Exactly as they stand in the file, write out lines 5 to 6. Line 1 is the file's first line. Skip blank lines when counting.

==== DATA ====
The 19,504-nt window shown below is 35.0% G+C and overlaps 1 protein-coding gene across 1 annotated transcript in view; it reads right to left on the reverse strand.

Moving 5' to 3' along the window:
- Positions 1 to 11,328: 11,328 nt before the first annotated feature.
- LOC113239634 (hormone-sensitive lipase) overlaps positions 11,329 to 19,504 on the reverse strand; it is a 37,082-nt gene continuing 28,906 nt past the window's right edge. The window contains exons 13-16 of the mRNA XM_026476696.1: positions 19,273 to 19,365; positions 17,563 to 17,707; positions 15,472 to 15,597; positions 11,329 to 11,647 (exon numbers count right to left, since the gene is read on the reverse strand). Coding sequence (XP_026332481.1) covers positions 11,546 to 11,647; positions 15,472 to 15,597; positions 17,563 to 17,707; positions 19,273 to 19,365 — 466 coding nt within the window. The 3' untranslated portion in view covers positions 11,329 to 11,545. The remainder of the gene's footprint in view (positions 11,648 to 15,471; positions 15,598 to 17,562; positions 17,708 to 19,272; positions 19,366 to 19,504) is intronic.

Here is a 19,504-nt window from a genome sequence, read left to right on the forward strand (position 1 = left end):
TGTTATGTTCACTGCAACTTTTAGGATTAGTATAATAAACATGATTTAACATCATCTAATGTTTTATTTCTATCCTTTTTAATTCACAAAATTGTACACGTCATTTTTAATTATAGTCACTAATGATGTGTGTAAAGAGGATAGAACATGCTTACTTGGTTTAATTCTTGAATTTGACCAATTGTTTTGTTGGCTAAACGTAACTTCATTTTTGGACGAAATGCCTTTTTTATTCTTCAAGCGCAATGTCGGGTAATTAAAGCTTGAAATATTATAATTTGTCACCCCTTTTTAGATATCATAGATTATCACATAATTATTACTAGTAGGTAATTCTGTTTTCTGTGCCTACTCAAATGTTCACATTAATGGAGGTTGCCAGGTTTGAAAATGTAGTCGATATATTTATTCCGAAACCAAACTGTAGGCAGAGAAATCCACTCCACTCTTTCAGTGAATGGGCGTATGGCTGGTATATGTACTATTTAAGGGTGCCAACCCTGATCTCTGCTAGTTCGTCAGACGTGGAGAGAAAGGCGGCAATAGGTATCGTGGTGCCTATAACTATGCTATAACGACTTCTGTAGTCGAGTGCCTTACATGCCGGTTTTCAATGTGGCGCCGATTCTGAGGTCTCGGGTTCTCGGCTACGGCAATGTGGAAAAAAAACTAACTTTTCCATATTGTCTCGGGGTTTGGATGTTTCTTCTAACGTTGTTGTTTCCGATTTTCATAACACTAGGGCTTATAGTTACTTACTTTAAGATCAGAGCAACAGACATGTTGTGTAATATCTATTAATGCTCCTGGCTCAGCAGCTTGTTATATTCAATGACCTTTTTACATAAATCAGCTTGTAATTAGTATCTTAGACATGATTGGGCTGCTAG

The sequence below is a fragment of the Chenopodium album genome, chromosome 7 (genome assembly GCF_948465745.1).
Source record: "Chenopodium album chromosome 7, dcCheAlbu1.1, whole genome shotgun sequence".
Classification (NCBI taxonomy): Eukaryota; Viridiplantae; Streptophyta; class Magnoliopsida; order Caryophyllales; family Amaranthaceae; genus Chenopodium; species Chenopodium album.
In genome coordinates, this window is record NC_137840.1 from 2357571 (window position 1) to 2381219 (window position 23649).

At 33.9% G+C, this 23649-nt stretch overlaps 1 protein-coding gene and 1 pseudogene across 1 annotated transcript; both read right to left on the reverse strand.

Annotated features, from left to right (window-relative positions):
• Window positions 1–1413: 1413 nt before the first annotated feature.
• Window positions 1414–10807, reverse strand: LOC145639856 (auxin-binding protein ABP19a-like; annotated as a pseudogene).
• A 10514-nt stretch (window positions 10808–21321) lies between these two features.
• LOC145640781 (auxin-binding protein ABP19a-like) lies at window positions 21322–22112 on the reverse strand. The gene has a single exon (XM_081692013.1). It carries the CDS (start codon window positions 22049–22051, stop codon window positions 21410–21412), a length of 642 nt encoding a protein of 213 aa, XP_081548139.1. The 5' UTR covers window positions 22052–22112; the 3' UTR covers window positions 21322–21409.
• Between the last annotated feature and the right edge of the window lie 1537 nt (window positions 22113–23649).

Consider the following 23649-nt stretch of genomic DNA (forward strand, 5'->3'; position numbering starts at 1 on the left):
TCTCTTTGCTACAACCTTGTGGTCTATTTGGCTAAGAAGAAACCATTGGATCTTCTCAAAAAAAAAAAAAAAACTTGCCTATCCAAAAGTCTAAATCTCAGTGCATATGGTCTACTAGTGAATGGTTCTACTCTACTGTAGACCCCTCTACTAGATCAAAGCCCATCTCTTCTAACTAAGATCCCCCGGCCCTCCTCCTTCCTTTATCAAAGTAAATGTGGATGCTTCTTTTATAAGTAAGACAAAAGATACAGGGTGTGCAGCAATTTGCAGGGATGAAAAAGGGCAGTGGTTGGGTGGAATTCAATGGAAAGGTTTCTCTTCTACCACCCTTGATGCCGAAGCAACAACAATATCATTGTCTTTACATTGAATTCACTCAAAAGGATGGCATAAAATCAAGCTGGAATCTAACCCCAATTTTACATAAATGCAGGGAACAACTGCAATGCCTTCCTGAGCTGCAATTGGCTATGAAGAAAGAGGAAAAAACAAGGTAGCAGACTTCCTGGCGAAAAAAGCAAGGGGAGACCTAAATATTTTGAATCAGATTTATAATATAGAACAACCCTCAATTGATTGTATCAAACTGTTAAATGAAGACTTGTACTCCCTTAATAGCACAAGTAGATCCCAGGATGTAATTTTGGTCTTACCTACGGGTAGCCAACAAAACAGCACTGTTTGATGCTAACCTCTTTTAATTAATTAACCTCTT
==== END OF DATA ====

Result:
Here is a 19,504-nt window from a genome sequence, read left to right on the forward strand (position 1 = left end):
TGTTATGTTCACTGCAACTTTTAGGATTAGTATAATAAACATGATTTAACATCATCTAATGTTTTATTTCTATCCTTTTTAATTCACAAAATTGTACACGTCATTTTTAATTATAGTCACTAATGATGTGTGTAAAGAGGATAGAACATGCTTACTTGGTTTAATTCTTGAATTTGACCAATTGTTTTGTTGGCTAAACGTAACTTCATTTTTGGACGAAATGCCTTTTTTATTCTTCAAGCGCAATGTCGGGTAATTAAAGCTTGAAATATTATAATTTGTCACCCCTTTTTAGATATCATAGATTATCACATAATTATTACTAGTAGGTAATTCTGTTTTCTGTGCCTACTCAAATGTTCACATTAATGGAGGTTGCCAGGTTTGAAAATGTAGTCGATATATTTATTCCGAAACCAAACTGTAGGCAGAGAAATCCACTCCACTCTTTCAGTGAATGGGCGTATGGCTGGTATATGTACTATTTAAGGGTGCCAACCCTGATCTCTGCTAGTTCGTCAGACGTGGAGAGAAAGGCGGCAATAGGTATCGTGGTGCCTATAACTATGCTATAACGACTTCTGTAGTCGAGTGCCTTACATGCCGGTTTTCAATGTGGCGCCGATTCTGAGGTCTCGGGTTCTCGGCTACGGCAATGTGGAAAAAAAACTAACTTTTCCATATTGTCTCGGGGTTTGGATGTTTCTTCTAACGTTGTTGTTTCCGATTTTCATAACACTAGGGCTTATAGTTACTTACTTTAAGATCAGAGCAACAGACATGTTGTGTAATATCTATTAATGCTCCTGGCTCAGCAGCTTGTTATATTCAATGACCTTTTTACATAAATCAGCTTGTAATTAGTATCTTAGACATGATTGGGCTGCTAG